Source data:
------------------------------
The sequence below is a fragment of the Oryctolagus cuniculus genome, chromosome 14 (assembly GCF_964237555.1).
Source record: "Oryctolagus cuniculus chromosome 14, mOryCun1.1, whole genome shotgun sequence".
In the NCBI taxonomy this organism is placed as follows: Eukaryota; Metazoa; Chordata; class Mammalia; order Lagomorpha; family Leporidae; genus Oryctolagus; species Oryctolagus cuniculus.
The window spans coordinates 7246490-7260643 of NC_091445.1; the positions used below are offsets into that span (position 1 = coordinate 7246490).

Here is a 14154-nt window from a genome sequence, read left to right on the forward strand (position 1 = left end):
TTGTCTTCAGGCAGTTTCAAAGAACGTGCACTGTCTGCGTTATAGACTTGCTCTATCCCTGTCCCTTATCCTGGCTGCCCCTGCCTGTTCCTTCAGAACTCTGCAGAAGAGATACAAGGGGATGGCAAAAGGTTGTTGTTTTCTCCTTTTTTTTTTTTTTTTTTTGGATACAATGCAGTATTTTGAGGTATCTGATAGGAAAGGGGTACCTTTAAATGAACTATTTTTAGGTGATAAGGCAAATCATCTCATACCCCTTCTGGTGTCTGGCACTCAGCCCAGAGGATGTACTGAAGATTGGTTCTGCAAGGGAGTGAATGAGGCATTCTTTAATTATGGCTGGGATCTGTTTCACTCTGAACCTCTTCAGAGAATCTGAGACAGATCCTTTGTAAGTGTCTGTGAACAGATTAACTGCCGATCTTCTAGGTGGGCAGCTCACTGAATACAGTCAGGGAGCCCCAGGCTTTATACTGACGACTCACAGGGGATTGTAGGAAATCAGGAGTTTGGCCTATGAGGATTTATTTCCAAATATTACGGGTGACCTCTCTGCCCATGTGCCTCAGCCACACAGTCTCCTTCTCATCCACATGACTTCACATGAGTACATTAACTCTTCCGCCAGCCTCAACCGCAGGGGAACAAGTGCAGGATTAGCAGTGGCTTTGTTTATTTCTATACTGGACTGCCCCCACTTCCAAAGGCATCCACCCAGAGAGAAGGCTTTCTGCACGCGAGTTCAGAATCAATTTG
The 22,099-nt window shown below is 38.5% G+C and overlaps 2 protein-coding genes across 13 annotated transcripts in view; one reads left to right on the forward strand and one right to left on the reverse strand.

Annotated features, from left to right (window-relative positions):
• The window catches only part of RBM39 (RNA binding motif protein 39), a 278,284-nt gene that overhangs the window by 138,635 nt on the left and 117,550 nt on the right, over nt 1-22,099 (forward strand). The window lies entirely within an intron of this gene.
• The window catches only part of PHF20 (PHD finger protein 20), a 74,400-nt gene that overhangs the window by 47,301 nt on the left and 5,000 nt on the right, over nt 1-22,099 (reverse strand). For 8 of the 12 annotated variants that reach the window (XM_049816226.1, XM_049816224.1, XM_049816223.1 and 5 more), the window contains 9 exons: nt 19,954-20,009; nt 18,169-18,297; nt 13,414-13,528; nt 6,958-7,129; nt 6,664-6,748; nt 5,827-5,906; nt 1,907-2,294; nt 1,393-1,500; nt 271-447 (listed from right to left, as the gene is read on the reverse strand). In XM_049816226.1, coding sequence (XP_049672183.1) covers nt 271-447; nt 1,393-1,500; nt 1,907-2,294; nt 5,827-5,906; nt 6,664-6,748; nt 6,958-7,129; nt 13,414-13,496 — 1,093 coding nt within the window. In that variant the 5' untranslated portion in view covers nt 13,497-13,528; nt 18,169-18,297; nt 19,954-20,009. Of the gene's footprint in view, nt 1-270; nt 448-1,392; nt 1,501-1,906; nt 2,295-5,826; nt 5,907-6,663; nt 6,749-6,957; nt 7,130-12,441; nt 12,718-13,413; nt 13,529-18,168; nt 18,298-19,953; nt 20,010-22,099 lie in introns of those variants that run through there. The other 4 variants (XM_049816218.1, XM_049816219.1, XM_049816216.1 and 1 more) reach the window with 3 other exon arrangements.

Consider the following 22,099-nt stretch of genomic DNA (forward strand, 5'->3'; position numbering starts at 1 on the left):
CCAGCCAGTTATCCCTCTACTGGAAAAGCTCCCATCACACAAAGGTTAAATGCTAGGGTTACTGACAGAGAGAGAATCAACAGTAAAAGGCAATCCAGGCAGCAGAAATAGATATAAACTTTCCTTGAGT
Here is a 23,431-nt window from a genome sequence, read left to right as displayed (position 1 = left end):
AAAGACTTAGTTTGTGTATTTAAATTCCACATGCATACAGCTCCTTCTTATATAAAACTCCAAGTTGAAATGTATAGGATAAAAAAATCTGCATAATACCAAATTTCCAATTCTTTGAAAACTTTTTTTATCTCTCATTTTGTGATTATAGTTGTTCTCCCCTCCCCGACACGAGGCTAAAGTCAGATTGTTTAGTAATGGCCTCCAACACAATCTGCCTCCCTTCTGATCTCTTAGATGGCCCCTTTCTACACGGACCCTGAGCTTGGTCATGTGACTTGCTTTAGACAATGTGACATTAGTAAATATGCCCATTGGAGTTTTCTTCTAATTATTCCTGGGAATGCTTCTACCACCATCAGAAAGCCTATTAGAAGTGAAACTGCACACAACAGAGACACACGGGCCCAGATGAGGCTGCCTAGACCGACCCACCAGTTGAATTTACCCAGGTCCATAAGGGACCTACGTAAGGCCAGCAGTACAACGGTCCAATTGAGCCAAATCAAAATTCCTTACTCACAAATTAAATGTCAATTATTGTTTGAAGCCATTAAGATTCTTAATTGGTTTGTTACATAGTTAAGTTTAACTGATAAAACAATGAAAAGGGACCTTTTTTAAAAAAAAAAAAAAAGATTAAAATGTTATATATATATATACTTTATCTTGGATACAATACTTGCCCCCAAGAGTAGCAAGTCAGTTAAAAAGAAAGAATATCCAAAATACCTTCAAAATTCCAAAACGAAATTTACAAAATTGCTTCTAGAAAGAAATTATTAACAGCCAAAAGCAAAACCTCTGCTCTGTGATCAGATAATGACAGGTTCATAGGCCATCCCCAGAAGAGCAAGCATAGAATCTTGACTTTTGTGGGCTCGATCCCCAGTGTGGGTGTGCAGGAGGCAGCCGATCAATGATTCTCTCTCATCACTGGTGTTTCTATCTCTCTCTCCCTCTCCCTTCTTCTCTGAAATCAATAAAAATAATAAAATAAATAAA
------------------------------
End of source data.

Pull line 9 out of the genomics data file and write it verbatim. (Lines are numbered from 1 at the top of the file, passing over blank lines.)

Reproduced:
• The window catches only part of RBM39 (RNA binding motif protein 39), a 278,284-nt gene that overhangs the window by 138,635 nt on the left and 117,550 nt on the right, over nt 1-22,099 (forward strand). The window lies entirely within an intron of this gene.